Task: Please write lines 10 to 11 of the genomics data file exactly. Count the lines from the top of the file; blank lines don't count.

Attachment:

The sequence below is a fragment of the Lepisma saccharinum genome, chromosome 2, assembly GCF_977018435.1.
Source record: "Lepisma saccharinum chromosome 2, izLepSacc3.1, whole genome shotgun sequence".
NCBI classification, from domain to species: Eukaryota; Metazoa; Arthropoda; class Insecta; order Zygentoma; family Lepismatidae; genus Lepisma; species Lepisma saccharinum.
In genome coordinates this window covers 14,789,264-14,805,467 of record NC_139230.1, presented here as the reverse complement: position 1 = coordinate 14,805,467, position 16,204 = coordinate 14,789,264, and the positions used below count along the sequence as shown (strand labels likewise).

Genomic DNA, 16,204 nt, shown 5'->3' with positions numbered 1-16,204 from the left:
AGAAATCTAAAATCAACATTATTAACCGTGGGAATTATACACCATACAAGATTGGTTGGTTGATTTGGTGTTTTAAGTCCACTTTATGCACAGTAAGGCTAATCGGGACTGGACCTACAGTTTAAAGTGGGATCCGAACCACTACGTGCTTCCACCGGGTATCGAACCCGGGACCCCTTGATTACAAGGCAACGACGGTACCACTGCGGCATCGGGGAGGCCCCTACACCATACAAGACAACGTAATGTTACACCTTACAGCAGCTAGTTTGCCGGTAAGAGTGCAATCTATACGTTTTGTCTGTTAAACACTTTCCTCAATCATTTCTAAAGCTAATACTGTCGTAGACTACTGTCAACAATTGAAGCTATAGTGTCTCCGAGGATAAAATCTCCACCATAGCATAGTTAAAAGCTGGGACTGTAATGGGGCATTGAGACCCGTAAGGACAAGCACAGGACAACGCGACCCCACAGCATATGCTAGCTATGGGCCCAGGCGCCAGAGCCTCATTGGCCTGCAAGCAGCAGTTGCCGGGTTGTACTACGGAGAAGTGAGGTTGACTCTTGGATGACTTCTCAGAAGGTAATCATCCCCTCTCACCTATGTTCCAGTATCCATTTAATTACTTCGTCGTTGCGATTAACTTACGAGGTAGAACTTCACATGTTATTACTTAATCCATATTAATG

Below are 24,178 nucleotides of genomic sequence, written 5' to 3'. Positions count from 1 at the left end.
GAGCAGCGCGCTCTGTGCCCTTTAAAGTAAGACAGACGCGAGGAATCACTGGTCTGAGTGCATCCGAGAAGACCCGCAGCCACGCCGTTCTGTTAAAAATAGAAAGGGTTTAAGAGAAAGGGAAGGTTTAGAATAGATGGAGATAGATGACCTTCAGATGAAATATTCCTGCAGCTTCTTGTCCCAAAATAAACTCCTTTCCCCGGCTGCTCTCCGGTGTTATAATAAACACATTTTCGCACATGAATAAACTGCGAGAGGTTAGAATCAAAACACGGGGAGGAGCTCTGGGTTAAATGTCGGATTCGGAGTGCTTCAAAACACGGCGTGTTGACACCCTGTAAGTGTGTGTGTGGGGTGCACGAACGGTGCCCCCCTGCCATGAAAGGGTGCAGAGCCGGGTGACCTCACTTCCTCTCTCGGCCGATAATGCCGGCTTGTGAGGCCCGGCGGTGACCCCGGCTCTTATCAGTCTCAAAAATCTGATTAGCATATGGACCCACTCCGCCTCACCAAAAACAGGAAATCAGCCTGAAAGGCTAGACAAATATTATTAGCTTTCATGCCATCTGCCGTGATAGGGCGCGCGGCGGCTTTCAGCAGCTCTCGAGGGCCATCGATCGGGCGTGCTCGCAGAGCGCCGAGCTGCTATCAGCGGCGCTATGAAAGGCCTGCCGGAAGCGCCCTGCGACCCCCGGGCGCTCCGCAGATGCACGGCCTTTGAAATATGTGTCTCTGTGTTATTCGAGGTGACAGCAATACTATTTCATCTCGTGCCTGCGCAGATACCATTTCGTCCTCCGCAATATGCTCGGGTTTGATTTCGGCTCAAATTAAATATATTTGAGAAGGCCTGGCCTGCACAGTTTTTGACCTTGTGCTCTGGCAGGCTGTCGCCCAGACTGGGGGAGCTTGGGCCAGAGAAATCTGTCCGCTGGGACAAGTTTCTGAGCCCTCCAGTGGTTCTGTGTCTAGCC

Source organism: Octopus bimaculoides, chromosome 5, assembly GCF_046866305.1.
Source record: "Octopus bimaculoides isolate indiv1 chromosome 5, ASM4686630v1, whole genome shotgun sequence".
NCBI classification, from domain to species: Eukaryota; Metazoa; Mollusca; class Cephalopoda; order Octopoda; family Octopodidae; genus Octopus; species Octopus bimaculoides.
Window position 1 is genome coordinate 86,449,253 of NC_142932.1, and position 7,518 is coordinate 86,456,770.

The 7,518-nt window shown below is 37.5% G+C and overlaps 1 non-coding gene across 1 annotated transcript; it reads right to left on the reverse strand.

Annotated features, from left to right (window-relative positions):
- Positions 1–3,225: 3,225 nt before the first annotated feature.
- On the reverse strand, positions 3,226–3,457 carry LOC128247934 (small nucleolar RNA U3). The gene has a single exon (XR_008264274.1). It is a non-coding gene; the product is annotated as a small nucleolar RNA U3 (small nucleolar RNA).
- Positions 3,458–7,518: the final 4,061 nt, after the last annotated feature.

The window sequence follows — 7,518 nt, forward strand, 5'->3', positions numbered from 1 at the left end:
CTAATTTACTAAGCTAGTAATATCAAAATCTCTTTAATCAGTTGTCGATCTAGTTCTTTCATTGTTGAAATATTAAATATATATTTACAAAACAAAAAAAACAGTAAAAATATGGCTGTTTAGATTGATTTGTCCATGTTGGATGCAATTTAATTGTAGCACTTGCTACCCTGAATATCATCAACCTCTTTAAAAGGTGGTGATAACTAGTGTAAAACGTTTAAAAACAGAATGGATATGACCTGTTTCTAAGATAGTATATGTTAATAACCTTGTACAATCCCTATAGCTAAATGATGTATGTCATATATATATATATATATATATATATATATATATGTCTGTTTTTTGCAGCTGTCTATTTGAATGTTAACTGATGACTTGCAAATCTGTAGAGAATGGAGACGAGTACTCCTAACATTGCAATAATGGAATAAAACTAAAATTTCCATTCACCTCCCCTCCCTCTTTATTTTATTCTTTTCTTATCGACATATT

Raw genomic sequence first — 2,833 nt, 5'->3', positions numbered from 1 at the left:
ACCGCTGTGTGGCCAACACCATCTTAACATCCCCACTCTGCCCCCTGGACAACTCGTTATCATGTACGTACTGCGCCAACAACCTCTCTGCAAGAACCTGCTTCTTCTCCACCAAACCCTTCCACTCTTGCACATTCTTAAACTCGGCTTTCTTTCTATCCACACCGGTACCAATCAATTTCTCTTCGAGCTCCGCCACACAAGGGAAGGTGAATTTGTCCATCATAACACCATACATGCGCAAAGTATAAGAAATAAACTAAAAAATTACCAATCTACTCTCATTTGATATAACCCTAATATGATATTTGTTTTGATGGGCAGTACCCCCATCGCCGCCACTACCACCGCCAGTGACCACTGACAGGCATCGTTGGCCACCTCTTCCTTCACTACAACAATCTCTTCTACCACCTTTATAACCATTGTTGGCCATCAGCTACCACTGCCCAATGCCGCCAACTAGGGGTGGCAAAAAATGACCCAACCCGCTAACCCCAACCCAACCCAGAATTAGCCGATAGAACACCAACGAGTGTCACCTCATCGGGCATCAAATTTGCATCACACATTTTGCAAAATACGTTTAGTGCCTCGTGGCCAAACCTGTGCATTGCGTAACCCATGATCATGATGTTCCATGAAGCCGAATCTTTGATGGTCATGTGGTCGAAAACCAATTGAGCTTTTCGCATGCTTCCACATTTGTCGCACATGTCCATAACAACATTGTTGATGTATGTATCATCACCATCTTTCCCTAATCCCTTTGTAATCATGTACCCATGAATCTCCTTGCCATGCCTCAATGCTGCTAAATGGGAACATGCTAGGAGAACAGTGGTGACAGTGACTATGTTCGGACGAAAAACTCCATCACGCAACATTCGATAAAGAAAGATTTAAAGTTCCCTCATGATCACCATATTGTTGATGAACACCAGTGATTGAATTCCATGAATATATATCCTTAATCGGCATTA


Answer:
Source record: "Octopus bimaculoides isolate indiv1 chromosome 5, ASM4686630v1, whole genome shotgun sequence".
NCBI classification, from domain to species: Eukaryota; Metazoa; Mollusca; class Cephalopoda; order Octopoda; family Octopodidae; genus Octopus; species Octopus bimaculoides.